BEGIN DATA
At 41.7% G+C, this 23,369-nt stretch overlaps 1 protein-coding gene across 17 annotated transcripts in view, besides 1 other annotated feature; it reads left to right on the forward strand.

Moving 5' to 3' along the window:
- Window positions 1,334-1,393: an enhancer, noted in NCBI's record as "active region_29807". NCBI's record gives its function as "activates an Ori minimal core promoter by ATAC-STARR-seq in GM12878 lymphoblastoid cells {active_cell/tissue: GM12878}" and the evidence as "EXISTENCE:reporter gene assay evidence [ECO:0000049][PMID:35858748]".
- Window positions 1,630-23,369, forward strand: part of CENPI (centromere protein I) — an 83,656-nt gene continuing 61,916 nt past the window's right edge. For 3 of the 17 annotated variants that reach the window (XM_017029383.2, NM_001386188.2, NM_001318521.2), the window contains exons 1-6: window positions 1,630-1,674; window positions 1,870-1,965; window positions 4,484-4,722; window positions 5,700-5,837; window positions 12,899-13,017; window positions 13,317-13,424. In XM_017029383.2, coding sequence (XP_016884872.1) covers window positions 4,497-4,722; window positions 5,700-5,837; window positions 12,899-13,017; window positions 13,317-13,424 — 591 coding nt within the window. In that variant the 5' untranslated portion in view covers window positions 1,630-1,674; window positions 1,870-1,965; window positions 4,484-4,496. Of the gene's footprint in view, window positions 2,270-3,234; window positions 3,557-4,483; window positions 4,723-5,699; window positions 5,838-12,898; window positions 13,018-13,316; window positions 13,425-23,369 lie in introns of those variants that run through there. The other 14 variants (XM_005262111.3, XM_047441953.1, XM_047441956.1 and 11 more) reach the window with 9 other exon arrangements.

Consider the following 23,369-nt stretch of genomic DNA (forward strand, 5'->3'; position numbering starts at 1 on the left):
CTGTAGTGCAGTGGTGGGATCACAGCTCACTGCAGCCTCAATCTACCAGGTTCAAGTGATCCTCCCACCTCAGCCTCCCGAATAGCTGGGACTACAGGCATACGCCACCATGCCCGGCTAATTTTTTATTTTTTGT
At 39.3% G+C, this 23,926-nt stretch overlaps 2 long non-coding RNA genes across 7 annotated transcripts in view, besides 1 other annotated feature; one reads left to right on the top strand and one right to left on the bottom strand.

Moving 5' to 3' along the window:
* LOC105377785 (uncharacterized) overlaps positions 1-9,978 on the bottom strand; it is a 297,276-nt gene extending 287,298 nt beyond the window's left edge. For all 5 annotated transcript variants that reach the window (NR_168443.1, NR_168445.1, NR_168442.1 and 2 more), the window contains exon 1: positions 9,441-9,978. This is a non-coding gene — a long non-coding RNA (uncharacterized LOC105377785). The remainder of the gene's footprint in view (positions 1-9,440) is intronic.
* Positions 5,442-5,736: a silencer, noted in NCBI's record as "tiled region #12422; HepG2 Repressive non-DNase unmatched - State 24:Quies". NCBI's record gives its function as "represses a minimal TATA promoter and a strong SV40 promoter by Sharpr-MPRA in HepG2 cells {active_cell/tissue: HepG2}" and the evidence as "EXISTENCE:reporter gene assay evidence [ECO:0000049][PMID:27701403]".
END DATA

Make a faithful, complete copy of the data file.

At 41.7% G+C, this 23,369-nt stretch overlaps 1 protein-coding gene across 17 annotated transcripts in view, besides 1 other annotated feature; it reads left to right on the forward strand.

Moving 5' to 3' along the window:
- Window positions 1,334-1,393: an enhancer, noted in NCBI's record as "active region_29807". NCBI's record gives its function as "activates an Ori minimal core promoter by ATAC-STARR-seq in GM12878 lymphoblastoid cells {active_cell/tissue: GM12878}" and the evidence as "EXISTENCE:reporter gene assay evidence [ECO:0000049][PMID:35858748]".
- Window positions 1,630-23,369, forward strand: part of CENPI (centromere protein I) — an 83,656-nt gene continuing 61,916 nt past the window's right edge. For 3 of the 17 annotated variants that reach the window (XM_017029383.2, NM_001386188.2, NM_001318521.2), the window contains exons 1-6: window positions 1,630-1,674; window positions 1,870-1,965; window positions 4,484-4,722; window positions 5,700-5,837; window positions 12,899-13,017; window positions 13,317-13,424. In XM_017029383.2, coding sequence (XP_016884872.1) covers window positions 4,497-4,722; window positions 5,700-5,837; window positions 12,899-13,017; window positions 13,317-13,424 — 591 coding nt within the window. In that variant the 5' untranslated portion in view covers window positions 1,630-1,674; window positions 1,870-1,965; window positions 4,484-4,496. Of the gene's footprint in view, window positions 2,270-3,234; window positions 3,557-4,483; window positions 4,723-5,699; window positions 5,838-12,898; window positions 13,018-13,316; window positions 13,425-23,369 lie in introns of those variants that run through there. The other 14 variants (XM_005262111.3, XM_047441953.1, XM_047441956.1 and 11 more) reach the window with 9 other exon arrangements.

Consider the following 23,369-nt stretch of genomic DNA (forward strand, 5'->3'; position numbering starts at 1 on the left):
CTGTAGTGCAGTGGTGGGATCACAGCTCACTGCAGCCTCAATCTACCAGGTTCAAGTGATCCTCCCACCTCAGCCTCCCGAATAGCTGGGACTACAGGCATACGCCACCATGCCCGGCTAATTTTTTATTTTTTGT
At 39.3% G+C, this 23,926-nt stretch overlaps 2 long non-coding RNA genes across 7 annotated transcripts in view, besides 1 other annotated feature; one reads left to right on the top strand and one right to left on the bottom strand.

Moving 5' to 3' along the window:
* LOC105377785 (uncharacterized) overlaps positions 1-9,978 on the bottom strand; it is a 297,276-nt gene extending 287,298 nt beyond the window's left edge. For all 5 annotated transcript variants that reach the window (NR_168443.1, NR_168445.1, NR_168442.1 and 2 more), the window contains exon 1: positions 9,441-9,978. This is a non-coding gene — a long non-coding RNA (uncharacterized LOC105377785). The remainder of the gene's footprint in view (positions 1-9,440) is intronic.
* Positions 5,442-5,736: a silencer, noted in NCBI's record as "tiled region #12422; HepG2 Repressive non-DNase unmatched - State 24:Quies". NCBI's record gives its function as "represses a minimal TATA promoter and a strong SV40 promoter by Sharpr-MPRA in HepG2 cells {active_cell/tissue: HepG2}" and the evidence as "EXISTENCE:reporter gene assay evidence [ECO:0000049][PMID:27701403]".